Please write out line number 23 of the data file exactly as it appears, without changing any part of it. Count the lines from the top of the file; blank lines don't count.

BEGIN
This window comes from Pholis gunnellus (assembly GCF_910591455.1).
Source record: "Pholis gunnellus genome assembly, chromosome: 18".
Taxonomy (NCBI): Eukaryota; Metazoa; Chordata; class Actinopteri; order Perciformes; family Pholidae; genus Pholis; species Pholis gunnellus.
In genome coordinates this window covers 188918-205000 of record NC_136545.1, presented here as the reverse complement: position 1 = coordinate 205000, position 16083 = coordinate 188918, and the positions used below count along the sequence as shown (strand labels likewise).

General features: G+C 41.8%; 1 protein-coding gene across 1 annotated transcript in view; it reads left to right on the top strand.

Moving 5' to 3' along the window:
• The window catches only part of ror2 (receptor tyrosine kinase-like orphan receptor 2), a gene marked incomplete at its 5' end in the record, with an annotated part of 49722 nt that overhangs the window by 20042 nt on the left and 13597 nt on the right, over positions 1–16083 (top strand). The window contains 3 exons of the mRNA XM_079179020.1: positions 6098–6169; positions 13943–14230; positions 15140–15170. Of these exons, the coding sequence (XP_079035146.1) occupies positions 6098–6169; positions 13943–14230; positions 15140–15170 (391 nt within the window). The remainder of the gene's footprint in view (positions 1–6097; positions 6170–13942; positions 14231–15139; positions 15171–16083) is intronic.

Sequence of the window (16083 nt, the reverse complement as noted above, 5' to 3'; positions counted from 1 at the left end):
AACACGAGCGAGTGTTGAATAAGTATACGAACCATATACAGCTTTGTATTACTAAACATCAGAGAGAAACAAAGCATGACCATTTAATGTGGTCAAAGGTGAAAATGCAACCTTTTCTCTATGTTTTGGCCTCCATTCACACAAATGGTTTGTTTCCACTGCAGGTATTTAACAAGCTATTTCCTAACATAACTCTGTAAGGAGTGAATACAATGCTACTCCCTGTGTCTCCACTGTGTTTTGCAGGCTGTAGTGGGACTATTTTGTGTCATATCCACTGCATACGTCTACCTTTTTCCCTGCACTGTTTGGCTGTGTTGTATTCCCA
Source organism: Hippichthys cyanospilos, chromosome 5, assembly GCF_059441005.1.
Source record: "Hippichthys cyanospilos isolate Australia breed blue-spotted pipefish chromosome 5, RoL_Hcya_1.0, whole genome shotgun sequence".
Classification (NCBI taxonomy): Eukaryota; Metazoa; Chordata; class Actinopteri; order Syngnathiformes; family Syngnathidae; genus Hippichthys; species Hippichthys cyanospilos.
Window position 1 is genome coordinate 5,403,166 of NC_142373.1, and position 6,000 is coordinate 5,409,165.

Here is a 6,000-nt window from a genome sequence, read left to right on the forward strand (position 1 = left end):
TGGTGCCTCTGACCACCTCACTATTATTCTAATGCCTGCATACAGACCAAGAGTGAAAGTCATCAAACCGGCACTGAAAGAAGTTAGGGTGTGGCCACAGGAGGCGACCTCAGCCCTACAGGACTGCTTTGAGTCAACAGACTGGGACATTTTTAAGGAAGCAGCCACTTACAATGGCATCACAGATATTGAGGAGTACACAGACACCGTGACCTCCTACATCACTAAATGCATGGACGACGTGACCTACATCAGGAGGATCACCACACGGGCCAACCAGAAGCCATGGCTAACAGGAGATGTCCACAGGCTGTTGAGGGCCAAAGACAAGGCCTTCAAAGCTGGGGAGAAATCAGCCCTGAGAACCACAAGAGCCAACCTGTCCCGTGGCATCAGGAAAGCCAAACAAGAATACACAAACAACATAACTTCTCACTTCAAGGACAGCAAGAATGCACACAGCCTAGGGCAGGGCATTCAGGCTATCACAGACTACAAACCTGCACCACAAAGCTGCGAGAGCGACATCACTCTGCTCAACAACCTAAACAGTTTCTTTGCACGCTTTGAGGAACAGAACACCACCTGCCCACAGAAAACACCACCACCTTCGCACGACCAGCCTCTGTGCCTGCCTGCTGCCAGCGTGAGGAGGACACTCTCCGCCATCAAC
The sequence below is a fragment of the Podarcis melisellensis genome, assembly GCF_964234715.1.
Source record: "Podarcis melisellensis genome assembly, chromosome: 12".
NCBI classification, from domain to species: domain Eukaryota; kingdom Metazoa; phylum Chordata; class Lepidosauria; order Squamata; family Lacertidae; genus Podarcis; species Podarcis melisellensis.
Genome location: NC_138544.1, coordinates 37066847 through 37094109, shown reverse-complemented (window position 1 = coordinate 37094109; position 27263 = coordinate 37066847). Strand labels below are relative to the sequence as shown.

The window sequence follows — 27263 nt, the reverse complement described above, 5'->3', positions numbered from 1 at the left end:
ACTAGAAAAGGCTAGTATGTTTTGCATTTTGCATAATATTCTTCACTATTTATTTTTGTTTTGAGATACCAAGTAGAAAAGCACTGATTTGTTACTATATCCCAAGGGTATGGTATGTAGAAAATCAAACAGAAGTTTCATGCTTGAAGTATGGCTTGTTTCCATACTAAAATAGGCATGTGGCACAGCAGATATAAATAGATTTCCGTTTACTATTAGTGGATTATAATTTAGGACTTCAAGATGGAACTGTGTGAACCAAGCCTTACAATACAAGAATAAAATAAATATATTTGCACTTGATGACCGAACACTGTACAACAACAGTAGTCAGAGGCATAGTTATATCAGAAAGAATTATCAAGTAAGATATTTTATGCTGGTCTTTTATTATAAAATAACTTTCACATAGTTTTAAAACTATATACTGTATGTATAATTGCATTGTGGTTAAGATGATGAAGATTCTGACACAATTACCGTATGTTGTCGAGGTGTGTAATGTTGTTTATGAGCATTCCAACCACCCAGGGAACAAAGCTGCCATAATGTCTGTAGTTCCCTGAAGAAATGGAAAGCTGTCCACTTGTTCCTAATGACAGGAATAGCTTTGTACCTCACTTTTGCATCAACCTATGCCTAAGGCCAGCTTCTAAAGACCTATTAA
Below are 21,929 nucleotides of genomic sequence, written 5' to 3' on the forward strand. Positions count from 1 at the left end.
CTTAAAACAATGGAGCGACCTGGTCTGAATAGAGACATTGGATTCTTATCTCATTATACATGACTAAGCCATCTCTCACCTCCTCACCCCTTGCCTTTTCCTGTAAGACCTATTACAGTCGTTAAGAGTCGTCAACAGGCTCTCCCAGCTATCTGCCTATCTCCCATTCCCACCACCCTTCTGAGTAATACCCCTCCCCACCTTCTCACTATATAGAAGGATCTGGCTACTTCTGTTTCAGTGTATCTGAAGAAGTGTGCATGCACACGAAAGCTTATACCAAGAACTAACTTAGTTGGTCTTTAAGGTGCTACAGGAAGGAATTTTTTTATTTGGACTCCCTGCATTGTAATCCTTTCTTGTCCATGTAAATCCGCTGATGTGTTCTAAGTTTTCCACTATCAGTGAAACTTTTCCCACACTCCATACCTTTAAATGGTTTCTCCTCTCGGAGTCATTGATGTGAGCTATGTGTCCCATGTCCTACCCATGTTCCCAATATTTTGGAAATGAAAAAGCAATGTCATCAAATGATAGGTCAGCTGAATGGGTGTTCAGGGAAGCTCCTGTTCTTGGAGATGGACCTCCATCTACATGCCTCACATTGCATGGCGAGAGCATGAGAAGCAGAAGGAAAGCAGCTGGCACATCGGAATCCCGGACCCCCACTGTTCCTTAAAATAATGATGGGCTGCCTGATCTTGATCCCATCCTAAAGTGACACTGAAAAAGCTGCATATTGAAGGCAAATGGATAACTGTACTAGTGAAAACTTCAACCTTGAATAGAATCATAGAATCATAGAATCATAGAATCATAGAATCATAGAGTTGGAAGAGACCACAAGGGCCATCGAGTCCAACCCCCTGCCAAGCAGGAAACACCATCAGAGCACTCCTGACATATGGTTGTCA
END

CTTAAAACAATGGAGCGACCTGGTCTGAATAGAGACATTGGATTCTTATCTCATTATACATGACTAAGCCATCTCTCACCTCCTCACCCCTTGCCTTTTCCTGTAAGACCTATTACAGTCGTTAAGAGTCGTCAACAGGCTCTCCCAGCTATCTGCCTATCTCCCATTCCCACCACCCTTCTGAGTAATACCCCTCCCCACCTTCTCACTATATAGAAGGATCTGGCTACTTCTGTTTCAGTGTATCTGAAGAAGTGTGCATGCACACGAAAGCTTATACCAAGAACTAACTTAGTTGGTCTTTAAGGTGCTACAGGAAGGAATTTTTTTATTTGGACTCCCTGCATTGTAATCCTTTCTTGTCCATGTAAATCCGCTGATGTGTTCTAAGTTTTCCACTATCAGTGAAACTTTTCCCACACTCCATACCTTTAAATGGTTTCTCCTCTCGGAGTCATTGATGTGAGCTATGTGTCCCATGTCCTACCCATGTTCCCAATATTTTGGAAATGAAAAAGCAATGTCATCAAATGATAGGTCAGCTGAATGGGTGTTCAGGGAAGCTCCTGTTCTTGGAGATGGACCTCCATCTACATGCCTCACATTGCATGGCGAGAGCATGAGAAGCAGAAGGAAAGCAGCTGGCACATCGGAATCCCGGACCCCCACTGTTCCTTAAAATAATGATGGGCTGCCTGATCTTGATCCCATCCTAAAGTGACACTGAAAAAGCTGCATATTGAAGGCAAATGGATAACTGTACTAGTGAAAACTTCAACCTTGAATAGAATCATAGAATCATAGAATCATAGAATCATAGAATCATAGAGTTGGAAGAGACCACAAGGGCCATCGAGTCCAACCCCCTGCCAAGCAGGAAACACCATCAGAGCACTCCTGACATATGGTTGTCA